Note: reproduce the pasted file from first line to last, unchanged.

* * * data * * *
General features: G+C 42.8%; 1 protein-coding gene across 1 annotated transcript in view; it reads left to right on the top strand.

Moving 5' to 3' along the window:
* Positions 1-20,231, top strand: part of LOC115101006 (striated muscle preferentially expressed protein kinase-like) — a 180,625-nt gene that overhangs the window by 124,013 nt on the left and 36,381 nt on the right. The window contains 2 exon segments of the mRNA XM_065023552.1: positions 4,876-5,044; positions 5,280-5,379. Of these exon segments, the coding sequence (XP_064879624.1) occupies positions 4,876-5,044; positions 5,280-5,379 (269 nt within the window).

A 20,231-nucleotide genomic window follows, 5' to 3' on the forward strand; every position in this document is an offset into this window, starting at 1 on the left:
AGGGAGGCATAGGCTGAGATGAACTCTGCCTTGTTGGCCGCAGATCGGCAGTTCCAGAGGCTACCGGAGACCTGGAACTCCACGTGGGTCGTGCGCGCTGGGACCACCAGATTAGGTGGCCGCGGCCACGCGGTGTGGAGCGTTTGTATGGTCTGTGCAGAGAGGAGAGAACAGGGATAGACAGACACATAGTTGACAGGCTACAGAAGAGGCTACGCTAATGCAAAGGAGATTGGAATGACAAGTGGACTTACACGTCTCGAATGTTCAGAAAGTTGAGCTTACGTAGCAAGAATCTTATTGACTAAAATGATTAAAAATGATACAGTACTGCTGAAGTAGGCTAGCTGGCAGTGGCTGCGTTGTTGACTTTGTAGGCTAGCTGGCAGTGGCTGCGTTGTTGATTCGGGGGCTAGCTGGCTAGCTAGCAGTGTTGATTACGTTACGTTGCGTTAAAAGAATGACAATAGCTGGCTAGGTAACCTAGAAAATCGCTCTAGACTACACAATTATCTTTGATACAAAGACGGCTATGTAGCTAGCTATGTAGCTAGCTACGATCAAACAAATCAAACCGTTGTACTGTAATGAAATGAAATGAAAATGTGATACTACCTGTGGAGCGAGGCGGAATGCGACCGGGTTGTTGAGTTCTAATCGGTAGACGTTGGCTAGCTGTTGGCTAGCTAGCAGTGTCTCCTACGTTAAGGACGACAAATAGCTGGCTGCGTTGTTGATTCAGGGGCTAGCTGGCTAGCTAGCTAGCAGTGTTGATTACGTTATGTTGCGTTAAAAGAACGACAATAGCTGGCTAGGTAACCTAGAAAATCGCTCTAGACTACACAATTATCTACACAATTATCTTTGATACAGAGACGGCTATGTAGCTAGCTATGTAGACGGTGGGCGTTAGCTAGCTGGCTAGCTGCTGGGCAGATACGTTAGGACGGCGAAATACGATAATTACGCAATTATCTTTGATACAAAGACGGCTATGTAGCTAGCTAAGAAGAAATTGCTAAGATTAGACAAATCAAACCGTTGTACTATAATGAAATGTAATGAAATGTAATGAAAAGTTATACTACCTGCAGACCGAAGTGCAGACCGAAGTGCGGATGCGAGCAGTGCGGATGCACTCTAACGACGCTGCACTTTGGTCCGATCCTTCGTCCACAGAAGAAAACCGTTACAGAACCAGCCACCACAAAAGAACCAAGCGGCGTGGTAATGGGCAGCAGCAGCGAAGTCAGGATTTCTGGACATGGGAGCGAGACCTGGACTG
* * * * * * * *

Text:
General features: G+C 42.8%; 1 protein-coding gene across 1 annotated transcript in view; it reads left to right on the top strand.

Moving 5' to 3' along the window:
* Positions 1-20,231, top strand: part of LOC115101006 (striated muscle preferentially expressed protein kinase-like) — a 180,625-nt gene that overhangs the window by 124,013 nt on the left and 36,381 nt on the right. The window contains 2 exon segments of the mRNA XM_065023552.1: positions 4,876-5,044; positions 5,280-5,379. Of these exon segments, the coding sequence (XP_064879624.1) occupies positions 4,876-5,044; positions 5,280-5,379 (269 nt within the window).

A 20,231-nucleotide genomic window follows, 5' to 3' on the forward strand; every position in this document is an offset into this window, starting at 1 on the left:
AGGGAGGCATAGGCTGAGATGAACTCTGCCTTGTTGGCCGCAGATCGGCAGTTCCAGAGGCTACCGGAGACCTGGAACTCCACGTGGGTCGTGCGCGCTGGGACCACCAGATTAGGTGGCCGCGGCCACGCGGTGTGGAGCGTTTGTATGGTCTGTGCAGAGAGGAGAGAACAGGGATAGACAGACACATAGTTGACAGGCTACAGAAGAGGCTACGCTAATGCAAAGGAGATTGGAATGACAAGTGGACTTACACGTCTCGAATGTTCAGAAAGTTGAGCTTACGTAGCAAGAATCTTATTGACTAAAATGATTAAAAATGATACAGTACTGCTGAAGTAGGCTAGCTGGCAGTGGCTGCGTTGTTGACTTTGTAGGCTAGCTGGCAGTGGCTGCGTTGTTGATTCGGGGGCTAGCTGGCTAGCTAGCAGTGTTGATTACGTTACGTTGCGTTAAAAGAATGACAATAGCTGGCTAGGTAACCTAGAAAATCGCTCTAGACTACACAATTATCTTTGATACAAAGACGGCTATGTAGCTAGCTATGTAGCTAGCTACGATCAAACAAATCAAACCGTTGTACTGTAATGAAATGAAATGAAAATGTGATACTACCTGTGGAGCGAGGCGGAATGCGACCGGGTTGTTGAGTTCTAATCGGTAGACGTTGGCTAGCTGTTGGCTAGCTAGCAGTGTCTCCTACGTTAAGGACGACAAATAGCTGGCTGCGTTGTTGATTCAGGGGCTAGCTGGCTAGCTAGCTAGCAGTGTTGATTACGTTATGTTGCGTTAAAAGAACGACAATAGCTGGCTAGGTAACCTAGAAAATCGCTCTAGACTACACAATTATCTACACAATTATCTTTGATACAGAGACGGCTATGTAGCTAGCTATGTAGACGGTGGGCGTTAGCTAGCTGGCTAGCTGCTGGGCAGATACGTTAGGACGGCGAAATACGATAATTACGCAATTATCTTTGATACAAAGACGGCTATGTAGCTAGCTAAGAAGAAATTGCTAAGATTAGACAAATCAAACCGTTGTACTATAATGAAATGTAATGAAATGTAATGAAAAGTTATACTACCTGCAGACCGAAGTGCAGACCGAAGTGCGGATGCGAGCAGTGCGGATGCACTCTAACGACGCTGCACTTTGGTCCGATCCTTCGTCCACAGAAGAAAACCGTTACAGAACCAGCCACCACAAAAGAACCAAGCGGCGTGGTAATGGGCAGCAGCAGCGAAGTCAGGATTTCTGGACATGGGAGCGAGACCTGGACTG